MONROVIA – The initial 10 days stipulated for the conduct of the 2022 national population and housing census has elapsed, however, only 40,027 people, representing less than five percent of the estimate, have been counted so far.
The slow pace of the counting, according to the Liberia Institute of Statistics and Geo-Information Services (LISGIS) is mainly due to logistical challenges and difficulties in reaching hard-to-reach counties in the Southeast and lack of adequate awareness.
By FPA Staff Writer
“We need to engage the communities – social mobilization is critical at this stage – we need to get out and move door-to-door and publicize the census. We need to engage influential people to ensure that census happens,” said LISGIS technical while updating the Vice President and Representatives of Foreign Missions on the progress of the census.
The census is very crucial at this time because its results would help the National Elections Commission to reapportion electoral districts for the 2023 elections.
Stakeholders such as institutional leaders, clergy, school authorities, and community leaders, including chiefs, elders, and student organizations have been called on to get involved in sensitizing members of the communities and congregations on the importance of partaking in the census and being counted.
The December 2 deadline, a revision from the timeline of November 11 to 22 may be impossible to accomplish due to the challenges confronting the conduct of the census. LISIGIS, however, expressed optimism of reaching the target and the deadline.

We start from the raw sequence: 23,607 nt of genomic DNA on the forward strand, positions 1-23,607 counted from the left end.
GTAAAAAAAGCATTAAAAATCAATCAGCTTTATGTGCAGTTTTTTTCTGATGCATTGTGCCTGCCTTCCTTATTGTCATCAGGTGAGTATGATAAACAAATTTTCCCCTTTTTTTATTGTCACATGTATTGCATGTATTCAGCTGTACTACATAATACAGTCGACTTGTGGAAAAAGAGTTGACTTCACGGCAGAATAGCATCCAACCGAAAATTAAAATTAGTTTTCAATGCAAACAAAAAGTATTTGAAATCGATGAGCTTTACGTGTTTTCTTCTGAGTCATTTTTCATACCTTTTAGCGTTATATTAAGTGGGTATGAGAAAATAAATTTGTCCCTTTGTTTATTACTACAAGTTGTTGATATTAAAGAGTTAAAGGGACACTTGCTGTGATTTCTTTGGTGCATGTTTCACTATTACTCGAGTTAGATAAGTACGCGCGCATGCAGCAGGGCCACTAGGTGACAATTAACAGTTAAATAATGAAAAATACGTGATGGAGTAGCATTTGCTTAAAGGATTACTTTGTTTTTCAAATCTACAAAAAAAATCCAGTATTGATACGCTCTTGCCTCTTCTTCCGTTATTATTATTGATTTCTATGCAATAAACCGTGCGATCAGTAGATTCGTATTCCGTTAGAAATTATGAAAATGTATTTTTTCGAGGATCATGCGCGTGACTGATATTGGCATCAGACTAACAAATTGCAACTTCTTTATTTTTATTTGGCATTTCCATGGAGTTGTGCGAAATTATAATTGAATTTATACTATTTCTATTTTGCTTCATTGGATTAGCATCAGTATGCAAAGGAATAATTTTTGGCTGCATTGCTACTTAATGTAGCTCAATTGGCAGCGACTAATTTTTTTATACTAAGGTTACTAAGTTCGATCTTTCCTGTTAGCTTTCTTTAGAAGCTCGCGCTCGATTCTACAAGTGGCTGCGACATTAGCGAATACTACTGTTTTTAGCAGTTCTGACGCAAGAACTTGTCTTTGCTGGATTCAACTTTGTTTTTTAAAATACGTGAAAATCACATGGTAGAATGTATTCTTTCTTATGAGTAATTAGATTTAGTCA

However, Vice President Jewel Howard Taylor expressed her doubts over the completion of the census on December 2. She proposed December 10 as a realistic date for the completion of the overdue exercise.
With the census deadline extended for the second time, it would seem that LISGIS must pull all stops in order that the new timeline leading to December 10 is achieved with a significant share of the population counted, as much as 90 percent or better.
The 2022 census is the first in 15 years though the Constitution requires that a population census be held every 10 years.
In view of the challenges with logistics and the upcoming Christmas festive season with many people traveling domestically in and out of the country, experts who prefer anonymity say the credibility of the data cannot be guaranteed.
Experts say in order for a population census to the credible, it must have universality, individual enumeration, the simultaneity of enumeration (meaning counting must occur at or about the same time), periodicity, publication, and dissemination. Since counting is being done at the same time households are being enumerated, the time lag between the actual counting of people in all parts of the country could be compromised due to domestic travel. This is what census experts refer to as the floating population, including transients (homeless residents) and people who travel away from home for work or business.
Friday, November 11 was announced in a Proclamation by President George Manneh Weah to be a public holiday allowing people to stay home to be counted, but it has now become glaring that the level of preparedness to conduct the census at the time of the proclamation was zero.
It is believed that Wilmot Smith, who was the Deputy Director General for Operations at LISGIS was dismissed by the President last week due to the floppy note on which the census began. He was dismissed along with the Deputy Director General for Statistics, Alex Williams.
LISGIS authorities are reportedly asking for more money from the Census Basket Fund to promulgate the new timetable and have asked cultural leaders such as Julie Endee to support the Census.
Liberia’s international partners, especially the technical support staff at the UNFPA is also criticized by experts for not monitoring the activities to ensure that preconditions to conduct a census were being achieved based on funding allocation and disbursement.